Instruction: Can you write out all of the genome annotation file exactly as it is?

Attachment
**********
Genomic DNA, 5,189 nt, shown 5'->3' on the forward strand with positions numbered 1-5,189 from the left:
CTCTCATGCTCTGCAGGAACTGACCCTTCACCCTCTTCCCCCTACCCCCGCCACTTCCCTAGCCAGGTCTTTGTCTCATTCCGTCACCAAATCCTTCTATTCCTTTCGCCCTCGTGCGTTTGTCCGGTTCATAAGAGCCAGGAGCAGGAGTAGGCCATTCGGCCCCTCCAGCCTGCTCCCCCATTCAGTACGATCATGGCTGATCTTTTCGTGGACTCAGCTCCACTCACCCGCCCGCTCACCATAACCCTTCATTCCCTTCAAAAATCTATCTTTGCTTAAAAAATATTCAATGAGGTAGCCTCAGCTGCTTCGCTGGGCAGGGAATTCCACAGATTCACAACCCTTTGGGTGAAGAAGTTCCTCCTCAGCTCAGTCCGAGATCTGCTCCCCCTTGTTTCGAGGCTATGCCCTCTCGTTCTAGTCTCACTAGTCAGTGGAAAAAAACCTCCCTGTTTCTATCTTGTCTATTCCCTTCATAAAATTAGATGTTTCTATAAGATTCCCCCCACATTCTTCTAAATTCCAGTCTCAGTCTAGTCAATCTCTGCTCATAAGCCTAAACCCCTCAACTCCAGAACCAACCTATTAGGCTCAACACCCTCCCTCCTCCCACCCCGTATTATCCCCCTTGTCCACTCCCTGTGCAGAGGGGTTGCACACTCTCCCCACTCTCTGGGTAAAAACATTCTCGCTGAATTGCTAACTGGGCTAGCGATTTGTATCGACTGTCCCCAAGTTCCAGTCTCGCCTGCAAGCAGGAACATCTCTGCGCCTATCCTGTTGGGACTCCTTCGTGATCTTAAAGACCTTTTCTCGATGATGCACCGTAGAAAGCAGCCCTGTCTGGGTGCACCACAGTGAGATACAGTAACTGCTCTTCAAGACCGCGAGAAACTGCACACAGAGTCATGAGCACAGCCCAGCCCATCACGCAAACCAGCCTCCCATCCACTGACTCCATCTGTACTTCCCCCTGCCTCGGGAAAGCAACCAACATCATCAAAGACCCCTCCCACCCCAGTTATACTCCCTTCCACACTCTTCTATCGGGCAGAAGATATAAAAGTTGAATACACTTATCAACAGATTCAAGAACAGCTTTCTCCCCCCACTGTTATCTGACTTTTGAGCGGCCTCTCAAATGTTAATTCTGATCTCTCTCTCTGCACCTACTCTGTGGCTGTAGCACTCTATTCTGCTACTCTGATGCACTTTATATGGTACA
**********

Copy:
Genomic DNA, 5,189 nt, shown 5'->3' on the forward strand with positions numbered 1-5,189 from the left:
CTCTCATGCTCTGCAGGAACTGACCCTTCACCCTCTTCCCCCTACCCCCGCCACTTCCCTAGCCAGGTCTTTGTCTCATTCCGTCACCAAATCCTTCTATTCCTTTCGCCCTCGTGCGTTTGTCCGGTTCATAAGAGCCAGGAGCAGGAGTAGGCCATTCGGCCCCTCCAGCCTGCTCCCCCATTCAGTACGATCATGGCTGATCTTTTCGTGGACTCAGCTCCACTCACCCGCCCGCTCACCATAACCCTTCATTCCCTTCAAAAATCTATCTTTGCTTAAAAAATATTCAATGAGGTAGCCTCAGCTGCTTCGCTGGGCAGGGAATTCCACAGATTCACAACCCTTTGGGTGAAGAAGTTCCTCCTCAGCTCAGTCCGAGATCTGCTCCCCCTTGTTTCGAGGCTATGCCCTCTCGTTCTAGTCTCACTAGTCAGTGGAAAAAAACCTCCCTGTTTCTATCTTGTCTATTCCCTTCATAAAATTAGATGTTTCTATAAGATTCCCCCCACATTCTTCTAAATTCCAGTCTCAGTCTAGTCAATCTCTGCTCATAAGCCTAAACCCCTCAACTCCAGAACCAACCTATTAGGCTCAACACCCTCCCTCCTCCCACCCCGTATTATCCCCCTTGTCCACTCCCTGTGCAGAGGGGTTGCACACTCTCCCCACTCTCTGGGTAAAAACATTCTCGCTGAATTGCTAACTGGGCTAGCGATTTGTATCGACTGTCCCCAAGTTCCAGTCTCGCCTGCAAGCAGGAACATCTCTGCGCCTATCCTGTTGGGACTCCTTCGTGATCTTAAAGACCTTTTCTCGATGATGCACCGTAGAAAGCAGCCCTGTCTGGGTGCACCACAGTGAGATACAGTAACTGCTCTTCAAGACCGCGAGAAACTGCACACAGAGTCATGAGCACAGCCCAGCCCATCACGCAAACCAGCCTCCCATCCACTGACTCCATCTGTACTTCCCCCTGCCTCGGGAAAGCAACCAACATCATCAAAGACCCCTCCCACCCCAGTTATACTCCCTTCCACACTCTTCTATCGGGCAGAAGATATAAAAGTTGAATACACTTATCAACAGATTCAAGAACAGCTTTCTCCCCCCACTGTTATCTGACTTTTGAGCGGCCTCTCAAATGTTAATTCTGATCTCTCTCTCTGCACCTACTCTGTGGCTGTAGCACTCTATTCTGCTACTCTGATGCACTTTATATGGTACA